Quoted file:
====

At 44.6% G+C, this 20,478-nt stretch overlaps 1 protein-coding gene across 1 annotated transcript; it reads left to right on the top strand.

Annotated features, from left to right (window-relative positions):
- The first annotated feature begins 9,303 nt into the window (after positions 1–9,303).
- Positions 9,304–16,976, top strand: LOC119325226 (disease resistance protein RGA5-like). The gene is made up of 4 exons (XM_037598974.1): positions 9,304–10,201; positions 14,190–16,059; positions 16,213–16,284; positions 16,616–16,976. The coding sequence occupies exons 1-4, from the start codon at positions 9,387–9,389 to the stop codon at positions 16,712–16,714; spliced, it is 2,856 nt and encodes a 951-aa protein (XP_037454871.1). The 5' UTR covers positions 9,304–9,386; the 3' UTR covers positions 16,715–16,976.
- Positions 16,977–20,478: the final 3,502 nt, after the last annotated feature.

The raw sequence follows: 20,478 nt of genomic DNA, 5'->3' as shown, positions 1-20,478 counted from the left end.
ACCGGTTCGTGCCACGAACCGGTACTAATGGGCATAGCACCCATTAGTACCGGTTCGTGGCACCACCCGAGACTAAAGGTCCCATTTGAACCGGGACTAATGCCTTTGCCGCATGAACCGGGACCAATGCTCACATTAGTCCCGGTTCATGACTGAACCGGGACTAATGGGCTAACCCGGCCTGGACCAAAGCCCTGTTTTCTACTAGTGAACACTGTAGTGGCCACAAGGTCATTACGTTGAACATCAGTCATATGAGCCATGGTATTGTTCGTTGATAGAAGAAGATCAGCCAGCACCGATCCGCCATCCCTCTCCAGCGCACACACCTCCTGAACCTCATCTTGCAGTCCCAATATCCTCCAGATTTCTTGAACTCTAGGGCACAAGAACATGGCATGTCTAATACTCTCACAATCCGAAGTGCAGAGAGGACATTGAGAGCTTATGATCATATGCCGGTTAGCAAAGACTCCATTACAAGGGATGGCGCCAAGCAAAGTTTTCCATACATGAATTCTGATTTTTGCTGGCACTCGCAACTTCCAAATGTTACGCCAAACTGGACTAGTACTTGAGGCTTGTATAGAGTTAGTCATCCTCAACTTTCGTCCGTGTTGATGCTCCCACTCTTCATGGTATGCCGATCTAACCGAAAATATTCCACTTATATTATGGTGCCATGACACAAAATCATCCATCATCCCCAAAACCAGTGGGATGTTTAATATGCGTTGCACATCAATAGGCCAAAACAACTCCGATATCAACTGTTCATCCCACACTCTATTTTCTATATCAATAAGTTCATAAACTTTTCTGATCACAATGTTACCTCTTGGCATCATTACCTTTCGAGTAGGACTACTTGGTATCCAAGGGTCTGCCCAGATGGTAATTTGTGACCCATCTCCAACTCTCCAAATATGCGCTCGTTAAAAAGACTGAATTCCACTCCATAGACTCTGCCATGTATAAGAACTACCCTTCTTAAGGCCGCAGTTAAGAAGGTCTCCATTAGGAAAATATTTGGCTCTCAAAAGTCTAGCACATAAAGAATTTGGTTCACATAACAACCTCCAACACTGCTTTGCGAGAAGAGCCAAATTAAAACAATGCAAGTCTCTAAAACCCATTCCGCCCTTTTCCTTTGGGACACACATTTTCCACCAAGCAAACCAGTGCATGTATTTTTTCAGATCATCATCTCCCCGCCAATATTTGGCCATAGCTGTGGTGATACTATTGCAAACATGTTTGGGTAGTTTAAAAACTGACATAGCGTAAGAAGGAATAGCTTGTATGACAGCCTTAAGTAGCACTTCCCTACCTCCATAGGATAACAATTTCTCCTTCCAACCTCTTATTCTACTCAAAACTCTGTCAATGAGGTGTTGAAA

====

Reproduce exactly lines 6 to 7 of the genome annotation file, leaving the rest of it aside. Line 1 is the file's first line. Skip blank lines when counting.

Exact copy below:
The raw sequence follows: 20,478 nt of genomic DNA, 5'->3' as shown, positions 1-20,478 counted from the left end.
ACCGGTTCGTGCCACGAACCGGTACTAATGGGCATAGCACCCATTAGTACCGGTTCGTGGCACCACCCGAGACTAAAGGTCCCATTTGAACCGGGACTAATGCCTTTGCCGCATGAACCGGGACCAATGCTCACATTAGTCCCGGTTCATGACTGAACCGGGACTAATGGGCTAACCCGGCCTGGACCAAAGCCCTGTTTTCTACTAGTGAACACTGTAGTGGCCACAAGGTCATTACGTTGAACATCAGTCATATGAGCCATGGTATTGTTCGTTGATAGAAGAAGATCAGCCAGCACCGATCCGCCATCCCTCTCCAGCGCACACACCTCCTGAACCTCATCTTGCAGTCCCAATATCCTCCAGATTTCTTGAACTCTAGGGCACAAGAACATGGCATGTCTAATACTCTCACAATCCGAAGTGCAGAGAGGACATTGAGAGCTTATGATCATATGCCGGTTAGCAAAGACTCCATTACAAGGGATGGCGCCAAGCAAAGTTTTCCATACATGAATTCTGATTTTTGCTGGCACTCGCAACTTCCAAATGTTACGCCAAACTGGACTAGTACTTGAGGCTTGTATAGAGTTAGTCATCCTCAACTTTCGTCCGTGTTGATGCTCCCACTCTTCATGGTATGCCGATCTAACCGAAAATATTCCACTTATATTATGGTGCCATGACACAAAATCATCCATCATCCCCAAAACCAGTGGGATGTTTAATATGCGTTGCACATCAATAGGCCAAAACAACTCCGATATCAACTGTTCATCCCACACTCTATTTTCTATATCAATAAGTTCATAAACTTTTCTGATCACAATGTTACCTCTTGGCATCATTACCTTTCGAGTAGGACTACTTGGTATCCAAGGGTCTGCCCAGATGGTAATTTGTGACCCATCTCCAACTCTCCAAATATGCGCTCGTTAAAAAGACTGAATTCCACTCCATAGACTCTGCCATGTATAAGAACTACCCTTCTTAAGGCCGCAGTTAAGAAGGTCTCCATTAGGAAAATATTTGGCTCTCAAAAGTCTAGCACATAAAGAATTTGGTTCACATAACAACCTCCAACACTGCTTTGCGAGAAGAGCCAAATTAAAACAATGCAAGTCTCTAAAACCCATTCCGCCCTTTTCCTTTGGGACACACATTTTCCACCAAGCAAACCAGTGCATGTATTTTTTCAGATCATCATCTCCCCGCCAATATTTGGCCATAGCTGTGGTGATACTATTGCAAACATGTTTGGGTAGTTTAAAAACTGACATAGCGTAAGAAGGAATAGCTTGTATGACAGCCTTAAGTAGCACTTCCCTACCTCCATAGGATAACAATTTCTCCTTCCAACCTCTTATTCTACTCAAAACTCTGTCAATGAGGTGTTGAAA